UK House Price Increases Projected

A new report from the CBRE indicates that home prices in the United Kingdom (UK) could be set for large gains over the coming years. The five-year forecast …

A new report from the CBRE indicates that home prices in the United Kingdom (UK) could be set for large gains over the coming years. The five-year forecast cites the economic recovery, more robust lending options and a resulting increase in demand as reasons for the projected gains. CBRE analysts believe residential real estate prices could increase as much as 17% by 2018. New government programs like Help to Buy that are designed to help first-time homeowners into the market are also expected to contribute to growth, but experts also note that rising interest rates and prices will ensure that growth is tempered. For more on this continue reading the following article from Property Wire.

A pick up in demand underpinned by the economic recovery and improving lending coupled with a shortage of new homes are the issues that are set to push up property prices around the UK, according to a new analysis report.

There is a clear sign of pent up housing demand in core markets and the current conditions could lead to prices rising by up to 17% in the next five years, says the autumn 2013 report from CBRE.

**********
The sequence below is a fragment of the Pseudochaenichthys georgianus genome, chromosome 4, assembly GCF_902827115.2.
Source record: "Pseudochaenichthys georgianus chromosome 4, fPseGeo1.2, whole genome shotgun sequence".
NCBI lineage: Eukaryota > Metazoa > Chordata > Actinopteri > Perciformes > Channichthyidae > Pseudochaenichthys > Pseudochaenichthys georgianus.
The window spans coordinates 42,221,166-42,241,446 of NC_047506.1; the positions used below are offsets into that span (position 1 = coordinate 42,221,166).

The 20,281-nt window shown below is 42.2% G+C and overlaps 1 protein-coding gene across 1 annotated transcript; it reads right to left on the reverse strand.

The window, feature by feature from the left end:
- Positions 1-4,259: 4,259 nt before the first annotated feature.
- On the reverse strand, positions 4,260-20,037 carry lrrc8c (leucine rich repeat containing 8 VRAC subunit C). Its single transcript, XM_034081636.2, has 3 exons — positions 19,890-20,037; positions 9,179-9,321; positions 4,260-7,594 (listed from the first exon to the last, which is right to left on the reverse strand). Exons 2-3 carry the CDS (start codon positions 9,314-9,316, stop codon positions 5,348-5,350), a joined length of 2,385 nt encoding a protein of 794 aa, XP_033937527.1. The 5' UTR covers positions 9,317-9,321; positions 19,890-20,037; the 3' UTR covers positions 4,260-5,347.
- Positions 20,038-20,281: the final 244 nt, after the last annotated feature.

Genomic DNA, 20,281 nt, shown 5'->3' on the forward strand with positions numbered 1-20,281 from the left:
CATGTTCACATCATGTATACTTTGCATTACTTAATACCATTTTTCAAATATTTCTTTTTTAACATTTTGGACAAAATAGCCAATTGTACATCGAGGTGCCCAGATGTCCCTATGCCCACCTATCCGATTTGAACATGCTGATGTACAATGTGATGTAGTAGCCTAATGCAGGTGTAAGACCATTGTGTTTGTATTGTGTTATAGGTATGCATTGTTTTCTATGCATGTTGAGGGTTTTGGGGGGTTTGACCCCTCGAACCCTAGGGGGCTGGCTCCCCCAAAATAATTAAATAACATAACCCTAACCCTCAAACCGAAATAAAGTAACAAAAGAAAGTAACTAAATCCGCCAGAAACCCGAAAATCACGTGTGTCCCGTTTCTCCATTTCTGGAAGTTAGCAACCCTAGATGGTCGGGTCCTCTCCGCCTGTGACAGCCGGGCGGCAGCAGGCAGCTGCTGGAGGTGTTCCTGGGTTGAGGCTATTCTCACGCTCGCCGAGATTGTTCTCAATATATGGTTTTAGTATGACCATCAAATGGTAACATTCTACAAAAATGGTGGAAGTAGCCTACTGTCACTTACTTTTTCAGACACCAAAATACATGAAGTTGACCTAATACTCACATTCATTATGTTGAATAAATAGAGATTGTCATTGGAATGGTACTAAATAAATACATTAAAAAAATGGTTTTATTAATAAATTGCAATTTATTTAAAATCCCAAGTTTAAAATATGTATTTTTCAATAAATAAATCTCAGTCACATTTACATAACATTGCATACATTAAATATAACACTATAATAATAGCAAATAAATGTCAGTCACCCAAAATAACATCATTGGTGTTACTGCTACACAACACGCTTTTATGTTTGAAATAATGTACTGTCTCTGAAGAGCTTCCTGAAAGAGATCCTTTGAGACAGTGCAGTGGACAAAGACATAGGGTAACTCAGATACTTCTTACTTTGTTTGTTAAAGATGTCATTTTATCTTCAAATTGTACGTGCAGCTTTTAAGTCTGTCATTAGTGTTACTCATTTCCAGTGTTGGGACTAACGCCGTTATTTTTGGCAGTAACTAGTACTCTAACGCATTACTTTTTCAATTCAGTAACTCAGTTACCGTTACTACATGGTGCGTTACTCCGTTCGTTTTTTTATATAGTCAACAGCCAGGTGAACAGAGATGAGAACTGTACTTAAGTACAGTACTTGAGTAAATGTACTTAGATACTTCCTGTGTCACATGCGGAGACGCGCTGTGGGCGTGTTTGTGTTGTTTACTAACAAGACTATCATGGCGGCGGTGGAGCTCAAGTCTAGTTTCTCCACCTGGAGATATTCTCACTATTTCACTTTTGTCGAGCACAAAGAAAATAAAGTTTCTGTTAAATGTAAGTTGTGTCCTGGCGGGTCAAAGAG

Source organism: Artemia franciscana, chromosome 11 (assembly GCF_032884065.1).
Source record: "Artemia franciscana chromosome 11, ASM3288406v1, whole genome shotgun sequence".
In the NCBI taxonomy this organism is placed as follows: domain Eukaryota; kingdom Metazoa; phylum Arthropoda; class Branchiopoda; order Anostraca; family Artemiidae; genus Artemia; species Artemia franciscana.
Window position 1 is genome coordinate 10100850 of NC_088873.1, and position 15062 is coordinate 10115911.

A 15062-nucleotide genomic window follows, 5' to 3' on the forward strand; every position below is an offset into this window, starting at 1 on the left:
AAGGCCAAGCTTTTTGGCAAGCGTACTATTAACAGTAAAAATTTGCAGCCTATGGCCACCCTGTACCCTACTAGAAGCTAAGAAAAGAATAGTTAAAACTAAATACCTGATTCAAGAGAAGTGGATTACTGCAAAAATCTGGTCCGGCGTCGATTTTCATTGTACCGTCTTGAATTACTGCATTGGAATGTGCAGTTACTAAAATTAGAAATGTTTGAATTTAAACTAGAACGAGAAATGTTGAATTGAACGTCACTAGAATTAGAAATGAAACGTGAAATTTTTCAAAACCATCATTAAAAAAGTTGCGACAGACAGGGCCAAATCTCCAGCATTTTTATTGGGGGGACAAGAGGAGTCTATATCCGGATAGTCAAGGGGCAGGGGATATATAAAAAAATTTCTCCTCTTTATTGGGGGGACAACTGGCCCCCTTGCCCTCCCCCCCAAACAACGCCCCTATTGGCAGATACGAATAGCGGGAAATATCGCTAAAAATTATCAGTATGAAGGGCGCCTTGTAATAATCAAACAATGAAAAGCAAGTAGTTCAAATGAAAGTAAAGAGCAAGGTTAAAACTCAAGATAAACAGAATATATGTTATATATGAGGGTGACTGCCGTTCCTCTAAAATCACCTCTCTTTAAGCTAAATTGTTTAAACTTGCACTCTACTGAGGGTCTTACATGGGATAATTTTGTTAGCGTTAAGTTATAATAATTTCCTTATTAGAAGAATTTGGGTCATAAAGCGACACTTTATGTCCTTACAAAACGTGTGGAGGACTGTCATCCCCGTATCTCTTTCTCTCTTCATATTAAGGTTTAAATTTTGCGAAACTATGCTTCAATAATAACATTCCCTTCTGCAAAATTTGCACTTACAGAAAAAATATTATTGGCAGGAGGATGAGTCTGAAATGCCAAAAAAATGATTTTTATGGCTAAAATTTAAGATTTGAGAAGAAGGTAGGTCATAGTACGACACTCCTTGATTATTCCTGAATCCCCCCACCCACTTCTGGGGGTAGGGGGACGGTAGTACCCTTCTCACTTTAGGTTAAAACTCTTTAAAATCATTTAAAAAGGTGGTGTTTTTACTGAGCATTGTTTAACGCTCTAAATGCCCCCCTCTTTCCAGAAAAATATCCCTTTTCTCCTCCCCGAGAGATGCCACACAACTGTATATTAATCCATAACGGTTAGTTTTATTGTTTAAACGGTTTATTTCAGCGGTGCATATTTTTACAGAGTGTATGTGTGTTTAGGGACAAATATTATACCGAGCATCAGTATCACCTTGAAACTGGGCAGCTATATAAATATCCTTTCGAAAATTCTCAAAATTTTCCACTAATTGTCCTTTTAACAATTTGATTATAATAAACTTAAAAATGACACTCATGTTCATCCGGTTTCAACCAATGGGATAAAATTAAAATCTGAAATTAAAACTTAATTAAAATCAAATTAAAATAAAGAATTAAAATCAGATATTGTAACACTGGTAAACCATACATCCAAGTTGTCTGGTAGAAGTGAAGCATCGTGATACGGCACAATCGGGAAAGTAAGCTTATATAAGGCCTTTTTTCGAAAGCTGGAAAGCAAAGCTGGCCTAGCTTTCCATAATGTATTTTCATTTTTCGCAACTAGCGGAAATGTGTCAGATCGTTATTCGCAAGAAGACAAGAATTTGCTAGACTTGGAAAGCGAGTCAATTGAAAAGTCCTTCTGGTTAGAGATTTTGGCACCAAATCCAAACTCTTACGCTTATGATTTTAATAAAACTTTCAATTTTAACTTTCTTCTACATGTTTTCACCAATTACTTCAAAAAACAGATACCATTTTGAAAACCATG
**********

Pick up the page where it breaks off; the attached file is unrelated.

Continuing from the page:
It points out that the current upturn in the housing market has been facilitated by an improvement in lending conditions. The Funding for Lending scheme has helped drive lower mortgage rates and the Help to Buy equity loan scheme has been particularly successful, resulting in 15,000 reservations since April, and rising.

On top of this the bringing forward of the second phase of Help to Buy has sparked a surge in online traffic to residential property portals, with significant interest in London. ‘This is a clear indication of pent up demand in core housing markets. This second phase could help in the region of half a million buyers and has the potential to be a real game changer. Without doubt, it will underpin the market in the following couple of years,’ the report says.

‘As a result of Help to Buy, low interest rates, general improvements in the mortgage markets and a growing economy, we expect a real pick up in house prices and transactions next year and this growth should continue over our forecast period up to 2018 in line with the improving economy and consumer confidence,’ it explains.

It adds, however, that growth won’t continue unabated. ‘In particular, we expect interest rates to increase midway though the forecast period. This, coupled with rising prices will squeeze affordability, naturally curtailing house price growth. There are risks on the upside from Help to Buy if it is too successful and over stimulates the market.

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However, the Bank of England and Treasury will carefully monitor the market and will effectively pull the plug if it identifies signs of overheating. On the downside, risks come from affordability constraints; a strengthening pound and a further stagnation, or an absence of growth in real incomes, could suppress affordability and temper wider optimism’.

The report also points out that in London there is a growing group of developers keeping up the pressure on land prices. Land values, for small and medium sized sites with building consent, have increased over the past quarter.